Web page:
I currently have around 40 in my library.

    There are another 40 already announced for release before December, with release dates being held very close to initial announcements.

    After seeing the SD of Inside Man, I'm betting that the HD format in general, and I'm not being specific about either HD or BD, will be a major proportion of sales within 18 -24 months.

    It's going to happen.

    The point of all this is that once you experience HD, there is no going back. Everything else looks like video.

    That said, until the HD of Inside Man arrives, the SD will do very nicely.

    What an entertaining film!

    I recommend it Highly!

    RAH
     
  2. Simon Howson

    Simon Howson Screenwriter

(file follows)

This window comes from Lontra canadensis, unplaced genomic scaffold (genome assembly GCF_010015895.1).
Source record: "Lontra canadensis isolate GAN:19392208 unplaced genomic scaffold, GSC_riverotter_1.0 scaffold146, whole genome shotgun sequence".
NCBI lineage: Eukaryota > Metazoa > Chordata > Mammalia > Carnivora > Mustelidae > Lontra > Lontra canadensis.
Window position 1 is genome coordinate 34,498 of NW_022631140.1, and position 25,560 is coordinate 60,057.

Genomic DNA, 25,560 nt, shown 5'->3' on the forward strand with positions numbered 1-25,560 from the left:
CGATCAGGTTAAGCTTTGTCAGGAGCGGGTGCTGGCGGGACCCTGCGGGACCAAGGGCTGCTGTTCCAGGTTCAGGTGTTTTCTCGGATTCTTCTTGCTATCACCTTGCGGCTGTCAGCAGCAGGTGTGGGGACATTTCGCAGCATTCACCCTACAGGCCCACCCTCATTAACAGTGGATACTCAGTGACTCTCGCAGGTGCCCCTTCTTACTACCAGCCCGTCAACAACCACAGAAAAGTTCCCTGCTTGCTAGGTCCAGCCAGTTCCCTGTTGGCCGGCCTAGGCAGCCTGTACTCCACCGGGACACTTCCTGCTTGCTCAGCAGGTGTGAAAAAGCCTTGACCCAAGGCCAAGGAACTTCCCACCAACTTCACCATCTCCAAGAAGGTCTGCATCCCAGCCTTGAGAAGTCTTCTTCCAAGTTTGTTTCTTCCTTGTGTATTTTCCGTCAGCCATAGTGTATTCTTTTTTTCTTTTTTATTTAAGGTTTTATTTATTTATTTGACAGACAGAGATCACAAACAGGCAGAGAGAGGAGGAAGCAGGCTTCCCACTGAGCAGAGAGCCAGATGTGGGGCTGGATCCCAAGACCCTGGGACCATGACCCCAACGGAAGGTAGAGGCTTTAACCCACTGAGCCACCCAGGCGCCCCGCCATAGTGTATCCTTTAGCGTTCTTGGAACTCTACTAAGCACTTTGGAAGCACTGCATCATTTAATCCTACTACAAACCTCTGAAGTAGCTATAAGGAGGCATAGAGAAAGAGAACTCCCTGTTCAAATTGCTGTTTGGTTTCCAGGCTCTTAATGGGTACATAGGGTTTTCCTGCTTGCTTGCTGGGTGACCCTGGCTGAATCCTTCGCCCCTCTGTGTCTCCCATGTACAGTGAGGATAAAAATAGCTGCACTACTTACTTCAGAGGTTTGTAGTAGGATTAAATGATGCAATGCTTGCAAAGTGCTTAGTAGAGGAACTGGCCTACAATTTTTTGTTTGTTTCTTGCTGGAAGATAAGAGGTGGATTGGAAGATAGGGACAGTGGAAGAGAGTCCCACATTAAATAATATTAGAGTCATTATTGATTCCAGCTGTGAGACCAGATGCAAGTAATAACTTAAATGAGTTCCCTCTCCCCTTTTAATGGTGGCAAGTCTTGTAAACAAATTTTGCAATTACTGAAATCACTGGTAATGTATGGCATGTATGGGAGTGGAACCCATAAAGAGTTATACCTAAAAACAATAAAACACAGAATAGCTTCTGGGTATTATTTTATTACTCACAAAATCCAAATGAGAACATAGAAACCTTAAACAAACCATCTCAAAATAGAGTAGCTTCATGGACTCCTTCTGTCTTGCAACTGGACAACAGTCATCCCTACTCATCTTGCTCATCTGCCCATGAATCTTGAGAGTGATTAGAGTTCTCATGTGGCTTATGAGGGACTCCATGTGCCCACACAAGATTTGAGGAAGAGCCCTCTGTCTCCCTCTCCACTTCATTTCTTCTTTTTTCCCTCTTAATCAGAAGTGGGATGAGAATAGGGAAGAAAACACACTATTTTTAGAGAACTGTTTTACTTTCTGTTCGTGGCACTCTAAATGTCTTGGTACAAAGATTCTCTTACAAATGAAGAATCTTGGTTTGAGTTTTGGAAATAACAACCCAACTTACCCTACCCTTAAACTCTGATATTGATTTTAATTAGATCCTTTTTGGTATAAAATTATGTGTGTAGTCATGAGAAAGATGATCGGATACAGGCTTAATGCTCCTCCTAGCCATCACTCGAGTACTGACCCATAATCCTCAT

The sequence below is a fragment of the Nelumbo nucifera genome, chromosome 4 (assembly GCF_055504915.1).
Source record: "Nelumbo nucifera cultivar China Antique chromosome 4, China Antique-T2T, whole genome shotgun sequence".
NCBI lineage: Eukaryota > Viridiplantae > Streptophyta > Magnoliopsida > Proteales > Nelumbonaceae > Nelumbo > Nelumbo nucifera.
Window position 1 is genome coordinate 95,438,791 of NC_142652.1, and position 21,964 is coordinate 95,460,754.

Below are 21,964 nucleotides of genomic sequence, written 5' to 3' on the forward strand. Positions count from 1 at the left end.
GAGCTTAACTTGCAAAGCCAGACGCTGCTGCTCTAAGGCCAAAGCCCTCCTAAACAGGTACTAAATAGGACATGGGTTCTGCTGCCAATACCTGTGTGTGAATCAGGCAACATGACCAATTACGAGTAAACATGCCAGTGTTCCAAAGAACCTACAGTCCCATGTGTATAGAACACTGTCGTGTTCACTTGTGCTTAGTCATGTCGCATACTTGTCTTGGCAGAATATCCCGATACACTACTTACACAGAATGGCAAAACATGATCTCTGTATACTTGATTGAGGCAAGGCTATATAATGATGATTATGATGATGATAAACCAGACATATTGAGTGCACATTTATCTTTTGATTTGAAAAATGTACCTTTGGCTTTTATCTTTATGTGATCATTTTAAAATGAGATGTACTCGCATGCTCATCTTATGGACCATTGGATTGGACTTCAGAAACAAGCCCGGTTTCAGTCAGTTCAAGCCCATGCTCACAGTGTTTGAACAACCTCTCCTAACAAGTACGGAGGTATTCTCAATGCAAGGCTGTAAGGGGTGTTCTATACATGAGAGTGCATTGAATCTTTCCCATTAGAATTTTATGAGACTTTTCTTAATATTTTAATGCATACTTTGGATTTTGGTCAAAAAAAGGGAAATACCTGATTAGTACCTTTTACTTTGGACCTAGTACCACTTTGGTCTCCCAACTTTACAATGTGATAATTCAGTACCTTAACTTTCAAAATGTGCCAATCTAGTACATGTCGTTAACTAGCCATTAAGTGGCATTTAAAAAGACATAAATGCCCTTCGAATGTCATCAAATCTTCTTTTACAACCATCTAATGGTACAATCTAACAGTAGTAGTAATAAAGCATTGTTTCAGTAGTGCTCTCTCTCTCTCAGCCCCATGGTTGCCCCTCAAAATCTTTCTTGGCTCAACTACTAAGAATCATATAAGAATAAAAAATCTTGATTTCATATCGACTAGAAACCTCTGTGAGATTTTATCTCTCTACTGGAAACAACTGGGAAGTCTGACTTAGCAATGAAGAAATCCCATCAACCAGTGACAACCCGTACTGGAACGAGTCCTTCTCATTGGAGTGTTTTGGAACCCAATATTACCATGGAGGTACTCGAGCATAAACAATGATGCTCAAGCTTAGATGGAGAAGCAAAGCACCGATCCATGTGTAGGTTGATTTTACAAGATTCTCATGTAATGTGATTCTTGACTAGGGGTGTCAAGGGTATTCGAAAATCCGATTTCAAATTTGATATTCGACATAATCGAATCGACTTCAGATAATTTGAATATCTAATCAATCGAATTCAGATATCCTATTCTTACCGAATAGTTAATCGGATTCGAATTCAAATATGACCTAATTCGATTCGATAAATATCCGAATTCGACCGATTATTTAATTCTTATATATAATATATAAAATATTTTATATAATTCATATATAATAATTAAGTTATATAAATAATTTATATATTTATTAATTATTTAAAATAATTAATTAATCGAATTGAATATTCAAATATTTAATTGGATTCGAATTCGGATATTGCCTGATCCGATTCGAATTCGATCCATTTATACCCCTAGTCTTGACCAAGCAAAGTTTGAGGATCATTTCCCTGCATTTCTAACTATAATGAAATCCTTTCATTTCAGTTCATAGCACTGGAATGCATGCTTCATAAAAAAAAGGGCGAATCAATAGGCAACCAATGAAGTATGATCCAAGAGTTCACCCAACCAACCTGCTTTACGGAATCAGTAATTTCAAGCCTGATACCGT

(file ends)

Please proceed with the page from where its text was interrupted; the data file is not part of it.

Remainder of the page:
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    Sadly I think Inside Man is Spike Lee's weakest film since Clockers (1995). Lee's brilliantly experimental films like Bamboozled and She Hate Me were completely ignored, so his only way of staying in the game is to make a heist thriller with three big stars.

    As soon as he goes big budget, he isn't making a 'Spike Lee film', because he needs to craft a film that appeals to the people who wouldn't dare see Bamboozled at a cinema, and who reliably walk past it in the video store.

    As a result, Inside Man features rediculous cliches, for example, to make the bank robber sympathetic, he is forced to make the bank owner a Nazi sympathiser! Rule one of commercial cinema, everyone knows that Nazis, and their fellow travellers, are the real bad guys.

    Bamboozled is a much more sophisticated film, because it features a much more daring examination of race and commerce. But since it was such a controversial script, Lee was forced to shoot most of the film using consumer digital video cameras. So even though it is a vastly superior film to Inside Man, don't expect a HD release anytime soon.